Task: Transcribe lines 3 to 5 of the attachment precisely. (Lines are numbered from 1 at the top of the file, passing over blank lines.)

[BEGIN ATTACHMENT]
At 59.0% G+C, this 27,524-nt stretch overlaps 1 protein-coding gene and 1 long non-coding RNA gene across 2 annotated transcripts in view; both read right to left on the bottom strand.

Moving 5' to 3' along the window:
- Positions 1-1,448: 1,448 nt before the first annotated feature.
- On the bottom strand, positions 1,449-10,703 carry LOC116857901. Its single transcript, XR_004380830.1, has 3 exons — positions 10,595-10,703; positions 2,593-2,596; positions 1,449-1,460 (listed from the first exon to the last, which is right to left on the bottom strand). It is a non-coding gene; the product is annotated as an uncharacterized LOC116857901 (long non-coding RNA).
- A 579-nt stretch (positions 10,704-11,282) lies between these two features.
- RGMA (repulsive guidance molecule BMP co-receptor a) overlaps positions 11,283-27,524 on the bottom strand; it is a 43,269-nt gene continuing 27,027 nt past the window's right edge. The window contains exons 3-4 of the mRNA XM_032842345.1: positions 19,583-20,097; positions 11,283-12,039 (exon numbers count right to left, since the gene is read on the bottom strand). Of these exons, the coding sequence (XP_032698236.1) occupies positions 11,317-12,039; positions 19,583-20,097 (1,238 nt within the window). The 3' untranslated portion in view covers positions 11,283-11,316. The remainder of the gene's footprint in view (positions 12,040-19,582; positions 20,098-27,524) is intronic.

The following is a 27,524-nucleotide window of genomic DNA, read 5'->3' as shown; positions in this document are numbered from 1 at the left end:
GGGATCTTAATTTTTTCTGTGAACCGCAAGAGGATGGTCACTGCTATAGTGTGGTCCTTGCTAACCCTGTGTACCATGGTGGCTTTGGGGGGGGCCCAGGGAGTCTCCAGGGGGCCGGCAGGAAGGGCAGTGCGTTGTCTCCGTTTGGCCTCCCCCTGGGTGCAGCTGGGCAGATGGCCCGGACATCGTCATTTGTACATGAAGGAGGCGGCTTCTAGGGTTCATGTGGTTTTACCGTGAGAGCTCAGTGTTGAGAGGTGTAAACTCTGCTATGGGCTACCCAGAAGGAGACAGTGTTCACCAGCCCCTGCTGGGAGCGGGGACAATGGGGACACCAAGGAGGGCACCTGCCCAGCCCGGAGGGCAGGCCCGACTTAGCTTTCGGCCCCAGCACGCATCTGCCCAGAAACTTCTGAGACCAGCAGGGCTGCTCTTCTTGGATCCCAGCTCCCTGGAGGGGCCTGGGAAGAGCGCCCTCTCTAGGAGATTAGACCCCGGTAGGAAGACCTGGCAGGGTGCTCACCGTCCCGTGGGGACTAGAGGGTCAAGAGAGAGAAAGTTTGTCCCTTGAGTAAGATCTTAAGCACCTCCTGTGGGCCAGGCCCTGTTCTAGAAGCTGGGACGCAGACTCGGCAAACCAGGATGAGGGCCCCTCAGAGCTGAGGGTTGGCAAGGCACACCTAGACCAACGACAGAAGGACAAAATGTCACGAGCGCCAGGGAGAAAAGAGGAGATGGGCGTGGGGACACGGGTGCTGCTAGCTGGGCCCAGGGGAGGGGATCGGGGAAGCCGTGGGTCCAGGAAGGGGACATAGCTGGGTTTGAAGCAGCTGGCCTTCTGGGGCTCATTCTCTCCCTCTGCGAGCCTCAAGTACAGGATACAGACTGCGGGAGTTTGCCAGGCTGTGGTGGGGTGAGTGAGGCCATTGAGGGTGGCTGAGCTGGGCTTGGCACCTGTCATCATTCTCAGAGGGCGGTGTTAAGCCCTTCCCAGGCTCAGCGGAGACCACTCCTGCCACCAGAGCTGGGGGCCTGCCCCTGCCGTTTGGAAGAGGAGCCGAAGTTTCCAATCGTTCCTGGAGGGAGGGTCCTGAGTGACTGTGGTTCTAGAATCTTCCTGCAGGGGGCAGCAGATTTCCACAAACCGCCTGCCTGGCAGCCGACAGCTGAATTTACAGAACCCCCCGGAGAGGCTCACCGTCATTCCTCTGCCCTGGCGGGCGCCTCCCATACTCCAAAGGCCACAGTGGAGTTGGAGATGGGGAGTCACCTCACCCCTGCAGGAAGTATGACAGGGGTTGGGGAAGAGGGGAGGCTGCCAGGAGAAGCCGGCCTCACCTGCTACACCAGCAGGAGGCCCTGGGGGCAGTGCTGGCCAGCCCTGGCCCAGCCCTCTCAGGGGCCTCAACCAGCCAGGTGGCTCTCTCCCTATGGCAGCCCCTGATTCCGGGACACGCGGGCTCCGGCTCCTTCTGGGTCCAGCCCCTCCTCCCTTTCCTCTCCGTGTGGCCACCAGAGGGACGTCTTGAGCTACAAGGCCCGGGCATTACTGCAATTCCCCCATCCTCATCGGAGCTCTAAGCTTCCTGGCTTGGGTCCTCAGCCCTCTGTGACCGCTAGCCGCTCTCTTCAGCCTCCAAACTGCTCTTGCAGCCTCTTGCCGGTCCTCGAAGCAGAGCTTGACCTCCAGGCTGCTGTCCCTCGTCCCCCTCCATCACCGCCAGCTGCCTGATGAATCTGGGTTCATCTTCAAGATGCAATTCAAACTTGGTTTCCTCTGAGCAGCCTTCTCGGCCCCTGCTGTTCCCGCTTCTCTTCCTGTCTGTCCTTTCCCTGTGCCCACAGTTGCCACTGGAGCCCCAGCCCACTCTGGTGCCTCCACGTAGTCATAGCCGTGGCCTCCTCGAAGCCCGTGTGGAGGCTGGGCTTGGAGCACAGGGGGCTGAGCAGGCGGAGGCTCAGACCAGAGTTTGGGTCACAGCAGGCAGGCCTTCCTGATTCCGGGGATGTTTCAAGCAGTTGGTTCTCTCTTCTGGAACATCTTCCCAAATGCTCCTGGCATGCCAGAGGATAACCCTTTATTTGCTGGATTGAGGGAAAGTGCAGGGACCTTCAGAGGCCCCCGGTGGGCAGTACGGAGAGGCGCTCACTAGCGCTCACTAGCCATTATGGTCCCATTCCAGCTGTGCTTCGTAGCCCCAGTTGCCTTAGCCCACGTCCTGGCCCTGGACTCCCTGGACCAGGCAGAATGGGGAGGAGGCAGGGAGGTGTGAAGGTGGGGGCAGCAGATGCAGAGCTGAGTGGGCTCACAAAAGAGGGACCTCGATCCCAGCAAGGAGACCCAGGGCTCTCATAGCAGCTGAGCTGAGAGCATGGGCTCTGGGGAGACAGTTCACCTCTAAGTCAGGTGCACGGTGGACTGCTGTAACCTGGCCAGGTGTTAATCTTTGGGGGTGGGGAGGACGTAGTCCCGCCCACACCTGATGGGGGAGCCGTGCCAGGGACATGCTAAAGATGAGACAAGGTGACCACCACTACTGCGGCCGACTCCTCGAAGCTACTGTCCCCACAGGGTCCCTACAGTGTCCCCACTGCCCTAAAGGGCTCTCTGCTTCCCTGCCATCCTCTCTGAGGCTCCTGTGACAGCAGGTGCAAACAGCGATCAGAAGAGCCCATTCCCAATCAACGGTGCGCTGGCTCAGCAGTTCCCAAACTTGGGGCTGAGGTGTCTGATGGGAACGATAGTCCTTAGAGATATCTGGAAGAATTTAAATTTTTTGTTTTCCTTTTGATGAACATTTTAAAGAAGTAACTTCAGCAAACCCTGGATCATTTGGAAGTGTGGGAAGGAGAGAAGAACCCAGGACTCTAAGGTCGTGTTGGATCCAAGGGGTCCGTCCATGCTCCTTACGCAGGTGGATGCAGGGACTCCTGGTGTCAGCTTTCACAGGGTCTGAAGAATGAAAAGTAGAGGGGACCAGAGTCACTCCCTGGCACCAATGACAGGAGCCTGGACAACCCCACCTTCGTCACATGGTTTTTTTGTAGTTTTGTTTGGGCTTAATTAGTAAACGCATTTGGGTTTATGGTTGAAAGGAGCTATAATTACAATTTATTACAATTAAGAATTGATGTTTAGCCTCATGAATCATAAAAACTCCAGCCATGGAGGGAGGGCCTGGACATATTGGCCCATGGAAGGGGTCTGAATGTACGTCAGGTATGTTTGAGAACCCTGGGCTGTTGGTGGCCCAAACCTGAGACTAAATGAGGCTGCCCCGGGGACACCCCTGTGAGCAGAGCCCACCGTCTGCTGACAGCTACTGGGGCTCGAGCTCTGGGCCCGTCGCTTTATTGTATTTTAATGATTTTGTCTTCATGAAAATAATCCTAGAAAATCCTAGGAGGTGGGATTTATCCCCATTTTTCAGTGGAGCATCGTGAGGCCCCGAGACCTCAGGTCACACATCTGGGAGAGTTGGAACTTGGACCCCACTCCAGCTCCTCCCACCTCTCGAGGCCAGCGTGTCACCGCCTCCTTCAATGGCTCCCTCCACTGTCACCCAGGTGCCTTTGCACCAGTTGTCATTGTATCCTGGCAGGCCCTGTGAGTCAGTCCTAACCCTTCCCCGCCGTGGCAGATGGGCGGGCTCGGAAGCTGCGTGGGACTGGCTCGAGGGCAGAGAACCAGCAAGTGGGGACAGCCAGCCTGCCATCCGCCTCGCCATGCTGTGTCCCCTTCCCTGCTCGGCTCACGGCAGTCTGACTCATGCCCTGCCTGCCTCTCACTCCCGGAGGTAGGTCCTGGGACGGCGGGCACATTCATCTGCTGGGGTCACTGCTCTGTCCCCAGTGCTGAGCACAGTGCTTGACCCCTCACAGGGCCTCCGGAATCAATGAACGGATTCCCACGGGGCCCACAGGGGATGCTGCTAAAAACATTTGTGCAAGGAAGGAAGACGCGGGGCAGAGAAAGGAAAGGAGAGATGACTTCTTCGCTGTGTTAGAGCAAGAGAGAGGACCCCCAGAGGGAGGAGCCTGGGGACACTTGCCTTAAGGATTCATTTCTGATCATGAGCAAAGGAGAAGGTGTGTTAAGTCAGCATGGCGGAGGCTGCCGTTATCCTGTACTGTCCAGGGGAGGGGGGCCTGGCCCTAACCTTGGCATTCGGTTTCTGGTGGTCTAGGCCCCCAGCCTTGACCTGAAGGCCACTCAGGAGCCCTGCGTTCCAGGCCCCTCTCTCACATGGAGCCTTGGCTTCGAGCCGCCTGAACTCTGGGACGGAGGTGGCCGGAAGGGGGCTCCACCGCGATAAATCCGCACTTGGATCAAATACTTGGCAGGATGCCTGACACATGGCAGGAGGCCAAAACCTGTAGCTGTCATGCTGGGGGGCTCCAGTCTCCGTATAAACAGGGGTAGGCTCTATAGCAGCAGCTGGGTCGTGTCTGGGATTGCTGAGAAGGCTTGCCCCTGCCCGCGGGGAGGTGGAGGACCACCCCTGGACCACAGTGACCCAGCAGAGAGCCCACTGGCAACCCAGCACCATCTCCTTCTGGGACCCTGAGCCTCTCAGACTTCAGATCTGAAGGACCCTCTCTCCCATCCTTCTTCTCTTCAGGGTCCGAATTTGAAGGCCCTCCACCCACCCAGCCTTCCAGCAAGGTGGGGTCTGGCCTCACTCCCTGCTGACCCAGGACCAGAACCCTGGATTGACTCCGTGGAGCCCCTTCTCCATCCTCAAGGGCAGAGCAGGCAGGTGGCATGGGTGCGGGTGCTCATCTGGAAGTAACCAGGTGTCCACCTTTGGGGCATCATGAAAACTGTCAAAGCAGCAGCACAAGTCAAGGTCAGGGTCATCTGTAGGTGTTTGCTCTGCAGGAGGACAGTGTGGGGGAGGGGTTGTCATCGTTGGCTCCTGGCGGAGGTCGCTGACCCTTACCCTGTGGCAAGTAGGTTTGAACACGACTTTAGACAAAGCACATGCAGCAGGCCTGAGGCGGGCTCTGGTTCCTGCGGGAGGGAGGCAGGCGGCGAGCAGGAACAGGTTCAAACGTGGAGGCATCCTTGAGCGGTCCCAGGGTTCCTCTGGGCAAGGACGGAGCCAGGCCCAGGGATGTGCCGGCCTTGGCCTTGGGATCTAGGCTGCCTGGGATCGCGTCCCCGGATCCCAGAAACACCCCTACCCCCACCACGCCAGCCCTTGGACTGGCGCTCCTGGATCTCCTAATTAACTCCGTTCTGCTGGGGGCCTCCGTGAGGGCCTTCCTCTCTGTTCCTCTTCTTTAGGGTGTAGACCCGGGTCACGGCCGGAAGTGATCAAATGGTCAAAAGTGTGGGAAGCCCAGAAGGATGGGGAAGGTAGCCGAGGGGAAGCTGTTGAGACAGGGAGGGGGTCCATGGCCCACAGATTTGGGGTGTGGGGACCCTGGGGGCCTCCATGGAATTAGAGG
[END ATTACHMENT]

- Positions 1-1,448: 1,448 nt before the first annotated feature.
- On the bottom strand, positions 1,449-10,703 carry LOC116857901. Its single transcript, XR_004380830.1, has 3 exons — positions 10,595-10,703; positions 2,593-2,596; positions 1,449-1,460 (listed from the first exon to the last, which is right to left on the bottom strand). It is a non-coding gene; the product is annotated as an uncharacterized LOC116857901 (long non-coding RNA).
- A 579-nt stretch (positions 10,704-11,282) lies between these two features.